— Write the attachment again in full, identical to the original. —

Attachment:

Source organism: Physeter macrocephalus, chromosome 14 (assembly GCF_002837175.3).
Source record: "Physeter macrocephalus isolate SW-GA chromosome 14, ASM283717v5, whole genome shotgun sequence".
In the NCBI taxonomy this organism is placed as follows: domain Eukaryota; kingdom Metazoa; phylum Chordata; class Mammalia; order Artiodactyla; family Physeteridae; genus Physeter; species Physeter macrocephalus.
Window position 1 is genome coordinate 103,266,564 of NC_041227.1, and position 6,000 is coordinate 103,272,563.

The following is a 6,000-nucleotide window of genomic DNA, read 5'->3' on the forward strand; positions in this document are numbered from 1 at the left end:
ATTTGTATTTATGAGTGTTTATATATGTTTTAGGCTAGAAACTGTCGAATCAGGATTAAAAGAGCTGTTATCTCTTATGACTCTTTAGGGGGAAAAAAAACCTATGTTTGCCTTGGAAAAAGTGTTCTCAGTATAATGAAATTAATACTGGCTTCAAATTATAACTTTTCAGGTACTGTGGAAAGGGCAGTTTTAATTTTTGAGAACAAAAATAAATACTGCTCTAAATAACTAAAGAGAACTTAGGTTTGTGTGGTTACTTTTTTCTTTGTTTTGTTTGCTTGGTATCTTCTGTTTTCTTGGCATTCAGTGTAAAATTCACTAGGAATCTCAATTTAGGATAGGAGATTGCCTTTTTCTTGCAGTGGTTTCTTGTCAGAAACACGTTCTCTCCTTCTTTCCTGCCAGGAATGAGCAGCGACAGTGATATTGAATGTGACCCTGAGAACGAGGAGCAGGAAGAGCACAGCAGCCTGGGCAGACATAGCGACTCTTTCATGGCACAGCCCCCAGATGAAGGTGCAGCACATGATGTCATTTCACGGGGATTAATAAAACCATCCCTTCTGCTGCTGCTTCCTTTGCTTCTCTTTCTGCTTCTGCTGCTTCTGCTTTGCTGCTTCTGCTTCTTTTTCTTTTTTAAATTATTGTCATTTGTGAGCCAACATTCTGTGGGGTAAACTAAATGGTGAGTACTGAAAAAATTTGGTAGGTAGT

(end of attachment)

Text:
Source organism: Physeter macrocephalus, chromosome 14 (assembly GCF_002837175.3).
Source record: "Physeter macrocephalus isolate SW-GA chromosome 14, ASM283717v5, whole genome shotgun sequence".
In the NCBI taxonomy this organism is placed as follows: domain Eukaryota; kingdom Metazoa; phylum Chordata; class Mammalia; order Artiodactyla; family Physeteridae; genus Physeter; species Physeter macrocephalus.
Window position 1 is genome coordinate 103,266,564 of NC_041227.1, and position 6,000 is coordinate 103,272,563.

The following is a 6,000-nucleotide window of genomic DNA, read 5'->3' on the forward strand; positions in this document are numbered from 1 at the left end:
ATTTGTATTTATGAGTGTTTATATATGTTTTAGGCTAGAAACTGTCGAATCAGGATTAAAAGAGCTGTTATCTCTTATGACTCTTTAGGGGGAAAAAAAACCTATGTTTGCCTTGGAAAAAGTGTTCTCAGTATAATGAAATTAATACTGGCTTCAAATTATAACTTTTCAGGTACTGTGGAAAGGGCAGTTTTAATTTTTGAGAACAAAAATAAATACTGCTCTAAATAACTAAAGAGAACTTAGGTTTGTGTGGTTACTTTTTTCTTTGTTTTGTTTGCTTGGTATCTTCTGTTTTCTTGGCATTCAGTGTAAAATTCACTAGGAATCTCAATTTAGGATAGGAGATTGCCTTTTTCTTGCAGTGGTTTCTTGTCAGAAACACGTTCTCTCCTTCTTTCCTGCCAGGAATGAGCAGCGACAGTGATATTGAATGTGACCCTGAGAACGAGGAGCAGGAAGAGCACAGCAGCCTGGGCAGACATAGCGACTCTTTCATGGCACAGCCCCCAGATGAAGGTGCAGCACATGATGTCATTTCACGGGGATTAATAAAACCATCCCTTCTGCTGCTGCTTCCTTTGCTTCTCTTTCTGCTTCTGCTGCTTCTGCTTTGCTGCTTCTGCTTCTTTTTCTTTTTTAAATTATTGTCATTTGTGAGCCAACATTCTGTGGGGTAAACTAAATGGTGAGTACTGAAAAAATTTGGTAGGTAGT